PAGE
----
Diagnosis of Kaposi Sarcoma
The following tests and procedures may be used to diagnose Kaposi sarcoma:
- Physical exam and history: An exam of the body to check general signs of health, including checking skin and lymph nodes for signs of disease, such as lumps or anything else that seems unusual. A history of the patient’s health habits and past illnesses and treatments will also be taken.
- Biopsy: The removal of cells or tissues so they can be viewed under a microscope by a pathologist to check for signs of cancer.
- Chest x-ray: An x-ray of the organs and bones inside the chest. An x-ray is a type of energy beam that can go through the body and onto film, making a picture of areas inside the body. This is used to find Kaposi sarcoma in the lungs.
- Endoscopy: A procedure to look at organs and tissues inside the body to check for abnormal areas. An endoscope is inserted through an incision in the skin or opening in the body, such as the mouth. An endoscope is a thin, tube-like instrument with a light and a lens for viewing. It may also have a tool to remove tissue or lymph node samples, which are checked under a microscope for signs of disease. This is used to find Kaposi sarcoma lesions in the gastrointestinal tract.
- Bronchoscopy: A procedure to look inside the trachea and large airways in the lung for abnormal areas. A bronchoscope is inserted through the nose or mouth into the trachea and lungs. A bronchoscope is a thin, tube-like instrument with a light and a lens for viewing. It may also have a tool to remove tissue samples, which are checked under a microscope for signs of cancer.
Cancer spreads in the body through tissue, the lymph system and through blood. When cancer cells break away from the primary (original) tumor and travel through the lymph or blood to other places in the body, another (secondary) tumor may form. This process is called metastasis. The secondary (metastatic) tumor is the same type of cancer as the primary tumor. Certain factors affect prognosis (chance of recovery) and treatment options.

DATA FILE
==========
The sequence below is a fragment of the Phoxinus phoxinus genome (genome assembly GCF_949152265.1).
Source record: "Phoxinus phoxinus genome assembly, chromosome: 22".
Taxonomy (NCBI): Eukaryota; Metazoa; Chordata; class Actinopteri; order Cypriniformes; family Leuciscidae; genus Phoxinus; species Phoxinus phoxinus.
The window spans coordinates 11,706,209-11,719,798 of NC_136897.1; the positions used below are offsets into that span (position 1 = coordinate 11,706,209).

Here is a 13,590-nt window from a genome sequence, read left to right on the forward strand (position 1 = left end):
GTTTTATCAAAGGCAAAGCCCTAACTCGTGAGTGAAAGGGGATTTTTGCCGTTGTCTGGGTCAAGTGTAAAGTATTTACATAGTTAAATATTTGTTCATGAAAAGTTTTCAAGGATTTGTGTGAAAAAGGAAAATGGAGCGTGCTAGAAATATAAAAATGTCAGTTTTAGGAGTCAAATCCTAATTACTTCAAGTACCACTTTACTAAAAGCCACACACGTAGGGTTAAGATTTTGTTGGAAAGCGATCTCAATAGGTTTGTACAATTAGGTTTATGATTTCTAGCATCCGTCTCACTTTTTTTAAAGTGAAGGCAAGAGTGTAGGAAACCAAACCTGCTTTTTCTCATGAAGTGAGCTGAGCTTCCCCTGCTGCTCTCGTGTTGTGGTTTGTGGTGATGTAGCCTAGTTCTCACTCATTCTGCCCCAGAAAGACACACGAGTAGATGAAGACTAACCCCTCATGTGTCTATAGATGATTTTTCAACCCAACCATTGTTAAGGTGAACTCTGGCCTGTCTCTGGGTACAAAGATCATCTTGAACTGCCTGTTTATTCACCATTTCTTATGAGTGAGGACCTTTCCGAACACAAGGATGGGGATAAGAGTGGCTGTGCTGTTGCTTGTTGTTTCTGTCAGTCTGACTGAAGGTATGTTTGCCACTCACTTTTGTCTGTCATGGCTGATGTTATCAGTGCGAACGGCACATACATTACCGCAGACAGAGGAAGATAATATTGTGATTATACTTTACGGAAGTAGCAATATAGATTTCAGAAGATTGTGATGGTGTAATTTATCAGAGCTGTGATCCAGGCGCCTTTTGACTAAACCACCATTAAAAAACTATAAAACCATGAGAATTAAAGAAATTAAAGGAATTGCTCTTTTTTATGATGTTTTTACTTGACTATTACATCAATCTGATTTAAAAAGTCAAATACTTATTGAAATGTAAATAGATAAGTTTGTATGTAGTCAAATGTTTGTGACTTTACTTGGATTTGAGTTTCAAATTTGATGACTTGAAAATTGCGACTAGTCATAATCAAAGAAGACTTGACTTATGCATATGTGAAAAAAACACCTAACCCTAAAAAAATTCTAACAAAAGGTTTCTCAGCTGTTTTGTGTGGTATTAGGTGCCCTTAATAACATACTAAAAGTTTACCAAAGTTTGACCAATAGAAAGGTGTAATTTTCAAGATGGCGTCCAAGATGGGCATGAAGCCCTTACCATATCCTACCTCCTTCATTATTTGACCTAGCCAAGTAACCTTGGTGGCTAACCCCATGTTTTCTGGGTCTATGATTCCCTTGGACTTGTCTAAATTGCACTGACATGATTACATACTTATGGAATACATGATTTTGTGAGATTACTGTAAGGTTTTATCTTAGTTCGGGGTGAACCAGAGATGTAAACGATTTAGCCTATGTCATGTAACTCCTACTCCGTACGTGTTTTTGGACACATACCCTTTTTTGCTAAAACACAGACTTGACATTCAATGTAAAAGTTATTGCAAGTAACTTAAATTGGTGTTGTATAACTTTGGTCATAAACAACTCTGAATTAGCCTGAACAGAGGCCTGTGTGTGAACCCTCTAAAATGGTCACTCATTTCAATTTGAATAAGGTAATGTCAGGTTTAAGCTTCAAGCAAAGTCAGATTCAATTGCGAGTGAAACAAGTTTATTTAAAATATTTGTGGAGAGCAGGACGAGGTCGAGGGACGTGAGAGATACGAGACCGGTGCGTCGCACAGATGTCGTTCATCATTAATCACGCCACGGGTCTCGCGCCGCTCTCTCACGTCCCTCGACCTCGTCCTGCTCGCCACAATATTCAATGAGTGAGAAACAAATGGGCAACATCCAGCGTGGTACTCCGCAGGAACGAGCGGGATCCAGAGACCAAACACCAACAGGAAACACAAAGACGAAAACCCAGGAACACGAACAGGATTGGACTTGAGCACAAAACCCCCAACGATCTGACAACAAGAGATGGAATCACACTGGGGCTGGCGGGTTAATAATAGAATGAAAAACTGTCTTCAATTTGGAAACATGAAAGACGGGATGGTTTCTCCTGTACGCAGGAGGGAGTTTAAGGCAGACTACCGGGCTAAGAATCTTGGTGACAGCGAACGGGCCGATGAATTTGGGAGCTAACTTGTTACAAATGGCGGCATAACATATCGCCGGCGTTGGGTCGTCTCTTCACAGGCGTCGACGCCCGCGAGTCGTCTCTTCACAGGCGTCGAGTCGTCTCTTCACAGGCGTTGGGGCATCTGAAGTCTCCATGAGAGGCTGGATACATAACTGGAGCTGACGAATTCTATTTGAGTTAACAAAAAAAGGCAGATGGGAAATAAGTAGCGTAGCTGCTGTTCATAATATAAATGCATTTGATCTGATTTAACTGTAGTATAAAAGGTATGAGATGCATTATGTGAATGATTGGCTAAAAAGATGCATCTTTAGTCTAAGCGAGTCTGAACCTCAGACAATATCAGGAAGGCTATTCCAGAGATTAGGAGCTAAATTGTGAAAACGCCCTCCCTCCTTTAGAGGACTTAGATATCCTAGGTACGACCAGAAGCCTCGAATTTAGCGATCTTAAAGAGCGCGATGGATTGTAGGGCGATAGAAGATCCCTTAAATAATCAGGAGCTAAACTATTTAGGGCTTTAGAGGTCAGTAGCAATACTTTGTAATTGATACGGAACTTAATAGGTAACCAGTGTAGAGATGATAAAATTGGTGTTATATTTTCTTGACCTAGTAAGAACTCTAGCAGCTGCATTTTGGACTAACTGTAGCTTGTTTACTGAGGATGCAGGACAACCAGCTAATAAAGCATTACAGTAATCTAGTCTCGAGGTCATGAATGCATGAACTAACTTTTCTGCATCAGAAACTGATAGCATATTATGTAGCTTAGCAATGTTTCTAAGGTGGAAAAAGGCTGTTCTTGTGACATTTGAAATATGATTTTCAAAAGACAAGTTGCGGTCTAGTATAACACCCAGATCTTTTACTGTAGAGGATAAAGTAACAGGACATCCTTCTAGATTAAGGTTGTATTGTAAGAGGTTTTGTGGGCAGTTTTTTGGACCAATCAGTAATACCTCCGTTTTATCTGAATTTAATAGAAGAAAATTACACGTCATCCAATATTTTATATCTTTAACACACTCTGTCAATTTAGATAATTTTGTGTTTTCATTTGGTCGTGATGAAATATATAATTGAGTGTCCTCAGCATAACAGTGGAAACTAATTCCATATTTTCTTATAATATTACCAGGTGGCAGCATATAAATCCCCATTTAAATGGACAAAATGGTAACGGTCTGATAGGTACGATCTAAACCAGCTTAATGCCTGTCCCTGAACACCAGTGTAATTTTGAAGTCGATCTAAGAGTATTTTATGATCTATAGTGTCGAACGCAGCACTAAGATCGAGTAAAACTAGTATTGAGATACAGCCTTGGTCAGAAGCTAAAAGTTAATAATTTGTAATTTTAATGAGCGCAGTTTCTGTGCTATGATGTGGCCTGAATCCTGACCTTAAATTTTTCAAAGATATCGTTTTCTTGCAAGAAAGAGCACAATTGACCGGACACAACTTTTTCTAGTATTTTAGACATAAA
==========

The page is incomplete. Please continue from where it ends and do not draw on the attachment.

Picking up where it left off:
The prognosis (chance of recovery) and treatment options for Kaposi sarcoma
depend on the following:
- The type of Kaposi sarcoma.
- The general health of the patient, especially the immune system.
- Whether the cancer has spread.
- Whether the cancer has just been diagnosed or has recurred (come back).
Classic Kaposi Sarcoma
Classic Kaposi sarcoma is found most often in older men of Italian or Eastern European Jewish origin. Classic Kaposi sarcoma is a rare disease that gets worse slowly over many years.
Symptoms of classic Kaposi sarcoma may include slow-growing lesions on the legs and feet. Patients may have one or more red, purple, or brown skin lesions on the legs and feet, most often on the ankles or soles of the feet. Over time, lesions may form in other parts of the body, such as the stomach, intestines, or lymph nodes. The lesions usually don’t cause any symptoms, but may grow in size and number over a period of 10 years or more. Pressure from the lesions may block the flow of lymph and blood in the legs and cause painful swelling. Lesions in the digestive tract may cause gastrointestinal bleeding.